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CD Review: Thought Chamber – Angular Perceptions

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thoughtchamber angularperceptionsWhat an album cover!  An electric eye sizes up a scantily clad woman, whose hair looks freshly shampooed, and who casts two faint neon shadows if you look closely enough.  Floating in the electric eye are math equations, while the album title is written in Greek letters.  Awesomely over-the-top, and so prog metal.

Angular Perceptions, the debut album by Dallas' Thought Chamber, exemplifies both the possibilities and pitfalls of prog metal.  On one hand, the instrumental and ensemble work is absolutely flawless.  This is virtuosic music by virtuosos.  But while the shredding is relatively tasteful compared to, say, '80s Shrapnel wankfests, the songs get lost in the process.  This album offers many thrilling moments, but few stick.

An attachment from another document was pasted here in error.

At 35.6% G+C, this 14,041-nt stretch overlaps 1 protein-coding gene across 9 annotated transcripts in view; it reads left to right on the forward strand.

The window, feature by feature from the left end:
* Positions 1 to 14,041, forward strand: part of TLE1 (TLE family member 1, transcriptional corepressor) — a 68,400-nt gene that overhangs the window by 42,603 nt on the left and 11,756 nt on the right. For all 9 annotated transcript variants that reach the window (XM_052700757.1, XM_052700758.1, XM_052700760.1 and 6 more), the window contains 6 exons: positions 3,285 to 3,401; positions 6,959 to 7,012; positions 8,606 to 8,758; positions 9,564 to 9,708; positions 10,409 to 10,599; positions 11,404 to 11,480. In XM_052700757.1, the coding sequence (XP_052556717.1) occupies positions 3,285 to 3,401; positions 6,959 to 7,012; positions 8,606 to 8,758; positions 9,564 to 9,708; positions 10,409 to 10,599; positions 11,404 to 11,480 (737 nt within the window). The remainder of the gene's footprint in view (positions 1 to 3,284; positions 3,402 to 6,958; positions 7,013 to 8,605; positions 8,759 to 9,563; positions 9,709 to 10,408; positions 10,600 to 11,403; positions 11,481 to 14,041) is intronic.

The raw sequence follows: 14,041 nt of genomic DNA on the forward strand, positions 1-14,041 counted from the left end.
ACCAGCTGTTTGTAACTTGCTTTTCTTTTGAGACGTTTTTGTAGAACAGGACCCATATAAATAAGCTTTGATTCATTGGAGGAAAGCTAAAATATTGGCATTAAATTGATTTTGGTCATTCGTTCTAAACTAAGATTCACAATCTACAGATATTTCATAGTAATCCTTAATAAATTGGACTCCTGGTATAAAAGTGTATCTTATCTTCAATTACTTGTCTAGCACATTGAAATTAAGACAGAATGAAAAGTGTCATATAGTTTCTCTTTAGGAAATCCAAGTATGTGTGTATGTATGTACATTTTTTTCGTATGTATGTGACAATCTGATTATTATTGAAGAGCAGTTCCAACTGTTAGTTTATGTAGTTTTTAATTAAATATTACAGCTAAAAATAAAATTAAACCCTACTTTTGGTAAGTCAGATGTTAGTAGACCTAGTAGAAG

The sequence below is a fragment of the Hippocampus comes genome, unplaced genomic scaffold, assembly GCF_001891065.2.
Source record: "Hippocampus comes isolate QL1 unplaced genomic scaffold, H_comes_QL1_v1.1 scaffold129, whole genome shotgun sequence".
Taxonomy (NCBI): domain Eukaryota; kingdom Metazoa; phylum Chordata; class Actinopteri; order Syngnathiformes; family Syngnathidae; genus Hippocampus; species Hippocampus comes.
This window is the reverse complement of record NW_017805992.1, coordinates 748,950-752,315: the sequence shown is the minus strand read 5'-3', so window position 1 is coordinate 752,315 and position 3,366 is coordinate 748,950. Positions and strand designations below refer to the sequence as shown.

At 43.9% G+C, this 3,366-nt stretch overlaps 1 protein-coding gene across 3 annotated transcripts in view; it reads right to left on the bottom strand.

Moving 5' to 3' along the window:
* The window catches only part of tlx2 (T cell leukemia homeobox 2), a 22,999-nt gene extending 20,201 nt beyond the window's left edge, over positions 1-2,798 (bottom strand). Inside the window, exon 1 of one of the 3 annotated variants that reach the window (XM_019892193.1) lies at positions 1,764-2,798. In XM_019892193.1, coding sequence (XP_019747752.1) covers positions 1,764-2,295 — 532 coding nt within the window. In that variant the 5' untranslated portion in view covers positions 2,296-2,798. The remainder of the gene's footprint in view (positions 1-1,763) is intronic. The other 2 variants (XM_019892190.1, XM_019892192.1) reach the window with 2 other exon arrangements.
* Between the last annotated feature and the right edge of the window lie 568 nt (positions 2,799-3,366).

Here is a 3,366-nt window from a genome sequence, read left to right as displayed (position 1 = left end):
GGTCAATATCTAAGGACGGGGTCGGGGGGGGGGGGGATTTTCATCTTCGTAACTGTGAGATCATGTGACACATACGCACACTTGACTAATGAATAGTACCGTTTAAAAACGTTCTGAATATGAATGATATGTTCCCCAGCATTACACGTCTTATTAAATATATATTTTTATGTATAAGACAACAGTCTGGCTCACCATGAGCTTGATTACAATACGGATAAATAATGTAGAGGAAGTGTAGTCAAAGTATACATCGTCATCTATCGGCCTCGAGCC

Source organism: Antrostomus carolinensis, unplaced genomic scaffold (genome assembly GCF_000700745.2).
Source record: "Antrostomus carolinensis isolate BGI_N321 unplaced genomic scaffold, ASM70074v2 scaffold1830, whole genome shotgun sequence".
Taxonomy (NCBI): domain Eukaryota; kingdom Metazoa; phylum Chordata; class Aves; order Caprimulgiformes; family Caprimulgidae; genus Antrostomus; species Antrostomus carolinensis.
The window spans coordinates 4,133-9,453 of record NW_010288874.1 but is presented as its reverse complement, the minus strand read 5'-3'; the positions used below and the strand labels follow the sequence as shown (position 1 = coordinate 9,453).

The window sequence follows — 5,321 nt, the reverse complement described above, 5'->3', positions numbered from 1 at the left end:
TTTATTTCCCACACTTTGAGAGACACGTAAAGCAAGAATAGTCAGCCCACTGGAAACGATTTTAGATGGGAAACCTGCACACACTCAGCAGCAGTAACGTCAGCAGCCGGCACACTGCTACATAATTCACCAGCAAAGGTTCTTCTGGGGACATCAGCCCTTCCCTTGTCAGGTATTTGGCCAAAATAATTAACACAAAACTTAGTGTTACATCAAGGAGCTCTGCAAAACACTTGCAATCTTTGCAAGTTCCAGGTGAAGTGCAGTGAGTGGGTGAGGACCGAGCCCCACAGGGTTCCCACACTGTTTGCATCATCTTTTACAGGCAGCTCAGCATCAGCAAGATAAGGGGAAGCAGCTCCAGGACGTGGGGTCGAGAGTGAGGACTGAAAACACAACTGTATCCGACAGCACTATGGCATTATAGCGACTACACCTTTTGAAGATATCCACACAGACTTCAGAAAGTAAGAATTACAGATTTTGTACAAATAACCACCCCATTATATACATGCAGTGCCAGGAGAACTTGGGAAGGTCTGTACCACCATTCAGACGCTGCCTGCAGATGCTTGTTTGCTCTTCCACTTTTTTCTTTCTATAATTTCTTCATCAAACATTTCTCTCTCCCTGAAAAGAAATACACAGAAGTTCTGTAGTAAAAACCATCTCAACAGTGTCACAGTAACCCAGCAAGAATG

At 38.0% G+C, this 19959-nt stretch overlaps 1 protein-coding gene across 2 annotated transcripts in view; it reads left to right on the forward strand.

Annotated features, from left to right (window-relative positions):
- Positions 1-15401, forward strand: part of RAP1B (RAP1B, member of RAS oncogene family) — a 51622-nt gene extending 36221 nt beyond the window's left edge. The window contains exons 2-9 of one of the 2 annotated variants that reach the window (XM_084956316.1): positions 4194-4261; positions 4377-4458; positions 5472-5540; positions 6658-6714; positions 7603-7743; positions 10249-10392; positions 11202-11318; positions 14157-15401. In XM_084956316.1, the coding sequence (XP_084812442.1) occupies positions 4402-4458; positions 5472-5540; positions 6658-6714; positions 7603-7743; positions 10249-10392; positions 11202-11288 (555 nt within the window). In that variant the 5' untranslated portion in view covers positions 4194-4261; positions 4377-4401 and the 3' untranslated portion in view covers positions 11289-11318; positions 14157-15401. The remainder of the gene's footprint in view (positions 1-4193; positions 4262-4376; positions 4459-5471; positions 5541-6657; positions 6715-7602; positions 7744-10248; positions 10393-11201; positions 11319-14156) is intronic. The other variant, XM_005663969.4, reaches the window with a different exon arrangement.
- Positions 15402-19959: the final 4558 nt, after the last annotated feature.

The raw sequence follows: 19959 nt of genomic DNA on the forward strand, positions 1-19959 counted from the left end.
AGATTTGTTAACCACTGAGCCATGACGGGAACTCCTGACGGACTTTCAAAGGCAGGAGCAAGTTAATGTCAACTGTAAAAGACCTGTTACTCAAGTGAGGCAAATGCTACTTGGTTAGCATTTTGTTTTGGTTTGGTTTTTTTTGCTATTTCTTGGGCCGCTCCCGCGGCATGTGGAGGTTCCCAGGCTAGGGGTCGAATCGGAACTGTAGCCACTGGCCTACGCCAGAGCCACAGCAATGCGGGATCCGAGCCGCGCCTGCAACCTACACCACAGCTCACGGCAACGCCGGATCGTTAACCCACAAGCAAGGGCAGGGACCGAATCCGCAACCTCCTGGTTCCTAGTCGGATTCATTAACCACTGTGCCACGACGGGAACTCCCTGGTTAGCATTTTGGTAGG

This may not matter, depending on your love of the genre.  Even the most diehard, say, Cannibal Corpse fan would likely be hard-pressed to differentiate songs on the first few CC albums – yet those records still inspire devotion due to their overall sound.

The same applies here.  Guitarist Michael Harris and keyboardist Bobby Williamson trade amazingly technical runs, Rob Stankiewicz's drumming is crisp and tasty, and Ted Leonard's soaring vocals hit all the right notes.  On this all-star team, bassist Derek Blakley emerges as the leader, with incredible  performances all over the record, including jawdropping slap bass and arpeggios on "Transmigration of Souls."

When the band slows down and takes time to carve out atmospheric grooves, as it does on "Sacred Treasure" and "A Mind Beyond," the songs finally assume distinct identities.  With dizzying arrangements and chops galore, this album is colorful indeed, but blindingly so.


Thought Chamber on MySpace
InsideOut Records

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